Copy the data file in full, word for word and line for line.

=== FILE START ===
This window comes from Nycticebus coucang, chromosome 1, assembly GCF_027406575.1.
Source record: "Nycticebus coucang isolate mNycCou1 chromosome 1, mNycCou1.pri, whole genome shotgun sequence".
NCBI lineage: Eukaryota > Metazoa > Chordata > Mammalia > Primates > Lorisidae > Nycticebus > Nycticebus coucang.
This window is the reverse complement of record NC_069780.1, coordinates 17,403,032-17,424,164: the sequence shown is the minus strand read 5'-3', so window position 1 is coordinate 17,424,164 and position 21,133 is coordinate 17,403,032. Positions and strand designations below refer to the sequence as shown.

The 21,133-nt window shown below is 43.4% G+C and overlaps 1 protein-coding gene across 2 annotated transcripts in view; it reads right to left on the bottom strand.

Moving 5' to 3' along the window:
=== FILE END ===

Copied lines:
This window comes from Nycticebus coucang, chromosome 1, assembly GCF_027406575.1.
Source record: "Nycticebus coucang isolate mNycCou1 chromosome 1, mNycCou1.pri, whole genome shotgun sequence".
NCBI lineage: Eukaryota > Metazoa > Chordata > Mammalia > Primates > Lorisidae > Nycticebus > Nycticebus coucang.
This window is the reverse complement of record NC_069780.1, coordinates 17,403,032-17,424,164: the sequence shown is the minus strand read 5'-3', so window position 1 is coordinate 17,424,164 and position 21,133 is coordinate 17,403,032. Positions and strand designations below refer to the sequence as shown.

The 21,133-nt window shown below is 43.4% G+C and overlaps 1 protein-coding gene across 2 annotated transcripts in view; it reads right to left on the bottom strand.

Moving 5' to 3' along the window: